Why and how did you think about such a model? Is it because many customers always had a mindset that their data should be in their own data centres?
Think about an oil rig out in the middle of the Gulf of Mexico. Why did we put control systems inside the same box? Murphy Oil Corporation is an oil company in the United States that doesn't have a connection out on their oil drilling in the middle of the Gulf of Mexico. It is two things: Enterprise-class computing and storage, and security and management. And it's also the integration of operational technologies, data acquisition systems and industrial networks. Those are things that are not in the data centre, but they're at the Edge.
One of them is because many of our customers don't have a cloud connection with enough bandwidth and can't send all the data and also face latency.
How fast would you like to know in your autonomous car the object in front of you is a little girl or a garbage can and if you have an autonomous vehicle connected to a network and you rely on the cloud to do all the computing to determine, it could be dangerous. The autonomous cars and trucks will be travelling far and wide, where the internet base is non-existent. You can't send the data to the cloud and come back with an answer by the time that one second is over.
And also, if you send all the data to the cloud, it's vulnerable to hostile attacks. The data never leaves the Edge. It is used and processed at the site.
Today, nobody will buy a GPS device, camera and phone because a smartphone integrates all that. We integrate all the functions into a single device. Similarly, with Edge also, you have convenience.
Does that restrict the real potential of the market? Only those who are paranoid about sending data to the cloud or with a patchy network connection will opt for it?
You missed the point of convergence. If you want to pay for bandwidth, you don't need that product. If you have enough bandwidth to send terabytes of data, you don't need the product. Sometimes, there are companies that have data sovereignty, geo-fencing policies, where they can't send the data from their site to cloud, especially in the defence sector. There is a huge market for cloud and we have great cloud solutions.
Sometimes, Edge works as a temporary or parallel system if an organisation is not sending data every day. Or if the network goes down, that might not be every day… But what if something happens? What if you control your manufacturing line in your cloud, a connection goes down or is intermittent due to a storm? You want to keep your manufacturing line running. We allow autonomy from the cloud when it's needed. There are so many ways to do this. It is like the hybrid cloud model but still not like a private cloud that could still be far away and you need bandwidth and you cannot wait for the latency.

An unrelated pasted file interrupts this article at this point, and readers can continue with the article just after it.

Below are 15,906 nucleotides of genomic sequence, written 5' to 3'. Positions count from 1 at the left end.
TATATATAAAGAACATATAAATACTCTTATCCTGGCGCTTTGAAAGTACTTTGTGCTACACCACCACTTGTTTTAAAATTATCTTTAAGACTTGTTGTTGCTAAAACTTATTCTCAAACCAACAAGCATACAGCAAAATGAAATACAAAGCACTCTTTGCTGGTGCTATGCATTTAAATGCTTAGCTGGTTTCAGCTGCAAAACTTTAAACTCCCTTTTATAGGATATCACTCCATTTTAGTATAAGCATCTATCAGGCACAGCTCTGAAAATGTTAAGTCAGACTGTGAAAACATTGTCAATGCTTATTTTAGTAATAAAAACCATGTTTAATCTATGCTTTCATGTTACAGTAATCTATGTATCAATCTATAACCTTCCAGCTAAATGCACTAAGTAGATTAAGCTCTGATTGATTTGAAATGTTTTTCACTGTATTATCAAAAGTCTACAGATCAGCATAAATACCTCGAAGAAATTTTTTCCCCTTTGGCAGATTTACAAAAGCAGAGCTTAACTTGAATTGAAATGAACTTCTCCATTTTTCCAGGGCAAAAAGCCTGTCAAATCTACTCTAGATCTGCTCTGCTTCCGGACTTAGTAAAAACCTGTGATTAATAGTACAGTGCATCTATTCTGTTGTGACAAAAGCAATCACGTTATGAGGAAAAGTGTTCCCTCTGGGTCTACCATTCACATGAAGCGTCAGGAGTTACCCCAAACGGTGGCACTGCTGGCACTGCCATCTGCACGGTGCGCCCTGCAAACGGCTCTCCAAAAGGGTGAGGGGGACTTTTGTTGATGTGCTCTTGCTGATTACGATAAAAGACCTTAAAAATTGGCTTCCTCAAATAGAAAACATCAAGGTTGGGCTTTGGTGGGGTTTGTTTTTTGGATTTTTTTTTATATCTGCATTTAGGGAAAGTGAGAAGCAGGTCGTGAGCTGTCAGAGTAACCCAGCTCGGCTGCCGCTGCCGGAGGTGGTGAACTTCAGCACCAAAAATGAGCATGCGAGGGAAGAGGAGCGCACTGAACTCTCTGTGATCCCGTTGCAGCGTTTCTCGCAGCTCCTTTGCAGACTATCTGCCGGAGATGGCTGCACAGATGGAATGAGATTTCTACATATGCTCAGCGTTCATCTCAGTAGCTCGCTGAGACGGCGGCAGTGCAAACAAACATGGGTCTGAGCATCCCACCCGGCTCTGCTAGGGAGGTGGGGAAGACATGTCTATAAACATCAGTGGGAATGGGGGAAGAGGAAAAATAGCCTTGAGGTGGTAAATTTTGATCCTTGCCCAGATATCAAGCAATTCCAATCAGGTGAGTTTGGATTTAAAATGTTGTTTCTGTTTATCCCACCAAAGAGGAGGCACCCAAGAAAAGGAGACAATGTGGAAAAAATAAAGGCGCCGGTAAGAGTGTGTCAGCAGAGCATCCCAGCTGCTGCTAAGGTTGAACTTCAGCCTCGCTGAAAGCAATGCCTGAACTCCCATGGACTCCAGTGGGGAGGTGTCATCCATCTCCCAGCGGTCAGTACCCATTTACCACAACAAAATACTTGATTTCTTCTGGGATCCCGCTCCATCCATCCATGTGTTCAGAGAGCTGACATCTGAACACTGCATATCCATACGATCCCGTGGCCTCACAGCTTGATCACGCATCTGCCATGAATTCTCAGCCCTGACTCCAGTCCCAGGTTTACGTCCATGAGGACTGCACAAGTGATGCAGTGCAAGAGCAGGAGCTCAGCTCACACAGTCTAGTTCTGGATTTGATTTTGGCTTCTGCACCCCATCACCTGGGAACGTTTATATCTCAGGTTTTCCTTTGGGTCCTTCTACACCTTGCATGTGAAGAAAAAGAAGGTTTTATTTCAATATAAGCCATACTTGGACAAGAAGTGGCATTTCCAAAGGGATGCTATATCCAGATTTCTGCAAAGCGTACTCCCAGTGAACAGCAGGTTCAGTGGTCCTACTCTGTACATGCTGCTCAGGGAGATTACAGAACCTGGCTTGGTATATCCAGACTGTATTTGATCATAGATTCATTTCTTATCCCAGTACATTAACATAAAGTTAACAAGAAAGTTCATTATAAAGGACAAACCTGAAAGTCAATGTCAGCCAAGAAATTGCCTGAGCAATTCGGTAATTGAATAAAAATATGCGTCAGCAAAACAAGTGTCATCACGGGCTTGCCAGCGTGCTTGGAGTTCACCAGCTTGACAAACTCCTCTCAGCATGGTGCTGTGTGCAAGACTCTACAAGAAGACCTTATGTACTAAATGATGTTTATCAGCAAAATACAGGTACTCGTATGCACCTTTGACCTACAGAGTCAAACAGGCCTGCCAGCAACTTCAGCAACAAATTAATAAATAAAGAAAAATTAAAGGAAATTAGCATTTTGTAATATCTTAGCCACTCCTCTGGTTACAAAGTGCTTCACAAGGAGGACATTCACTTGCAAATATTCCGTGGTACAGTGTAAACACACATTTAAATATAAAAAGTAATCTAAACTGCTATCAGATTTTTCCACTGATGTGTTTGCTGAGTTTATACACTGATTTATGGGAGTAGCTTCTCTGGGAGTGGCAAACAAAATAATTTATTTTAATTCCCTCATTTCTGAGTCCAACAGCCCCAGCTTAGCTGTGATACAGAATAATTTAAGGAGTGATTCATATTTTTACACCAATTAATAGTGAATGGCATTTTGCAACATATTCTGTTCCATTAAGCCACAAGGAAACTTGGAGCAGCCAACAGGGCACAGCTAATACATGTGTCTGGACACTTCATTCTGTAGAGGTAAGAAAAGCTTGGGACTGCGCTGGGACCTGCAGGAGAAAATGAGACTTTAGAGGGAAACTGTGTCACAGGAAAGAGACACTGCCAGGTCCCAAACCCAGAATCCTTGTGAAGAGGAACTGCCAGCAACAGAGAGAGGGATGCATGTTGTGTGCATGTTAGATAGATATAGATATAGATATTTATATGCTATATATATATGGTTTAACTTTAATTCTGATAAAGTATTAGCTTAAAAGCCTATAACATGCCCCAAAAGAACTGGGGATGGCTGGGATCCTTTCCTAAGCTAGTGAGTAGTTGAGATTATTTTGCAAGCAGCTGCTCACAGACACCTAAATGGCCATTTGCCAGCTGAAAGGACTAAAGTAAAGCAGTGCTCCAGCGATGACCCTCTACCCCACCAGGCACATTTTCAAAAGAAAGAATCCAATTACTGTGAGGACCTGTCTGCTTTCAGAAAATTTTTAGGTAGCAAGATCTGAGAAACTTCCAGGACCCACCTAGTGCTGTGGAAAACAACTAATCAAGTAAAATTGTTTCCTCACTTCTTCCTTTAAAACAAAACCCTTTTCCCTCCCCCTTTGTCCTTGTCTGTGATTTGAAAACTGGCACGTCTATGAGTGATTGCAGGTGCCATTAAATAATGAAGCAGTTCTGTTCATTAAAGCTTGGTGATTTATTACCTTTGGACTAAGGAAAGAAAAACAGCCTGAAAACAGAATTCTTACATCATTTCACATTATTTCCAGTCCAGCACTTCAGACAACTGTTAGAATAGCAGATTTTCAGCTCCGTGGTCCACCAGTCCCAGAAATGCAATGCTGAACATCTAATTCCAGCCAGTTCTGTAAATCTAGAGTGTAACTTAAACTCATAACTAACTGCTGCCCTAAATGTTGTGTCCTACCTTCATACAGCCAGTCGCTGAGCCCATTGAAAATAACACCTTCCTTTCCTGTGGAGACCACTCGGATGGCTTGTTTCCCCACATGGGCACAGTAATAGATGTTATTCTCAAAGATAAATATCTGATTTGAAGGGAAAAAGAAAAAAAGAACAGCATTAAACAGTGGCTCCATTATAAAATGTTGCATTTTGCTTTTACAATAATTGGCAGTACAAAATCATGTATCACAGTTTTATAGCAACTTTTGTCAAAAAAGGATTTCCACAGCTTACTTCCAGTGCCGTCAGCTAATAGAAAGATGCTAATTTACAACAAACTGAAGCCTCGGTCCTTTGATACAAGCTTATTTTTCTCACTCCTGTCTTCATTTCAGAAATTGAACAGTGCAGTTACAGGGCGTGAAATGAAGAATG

But with cheap data, upcoming 5G (fifth-generation cellular standards) and proliferation of data centres and content delivery network companies, is that a big issue?
Some are producing more data than their bandwidth to the cloud can handle. The Large Hadron Collider in Geneva generates 40 terabytes of data in a second. There is the issue of reliability. It could be mission-critical to the business to prevent loss. How soon do you want to know and the manufacturing line is pumping out 100 defective products every few seconds. How difficult is it to convince the customers? No, I don't have to convince them, they come to me.
Seagate, the hard drive maker, is using our systems because they have so much data. They're taking images of their product to identify defects. It takes a long time to download pictures and videos. That's big data. The longer they wait to find the answer, they have to slow down the line. And remember, in manufacturing, you want to keep moving. We invented this based on customer feedback. Today, everybody talks about it. We realised that there's so much data and it can't go to the cloud.
How big is the market for you globally? What are the revenue numbers for your division?
My business unit grew 197% year-on-year. So that's a number we've disclosed. When you create a new product, you converge things together. You also have to change your sales approach. You have to change the way you do interviews with the media, you have to change the way you do partner interaction. You have to create a whole ecosystem of channel delivery and partners because that used to be separate.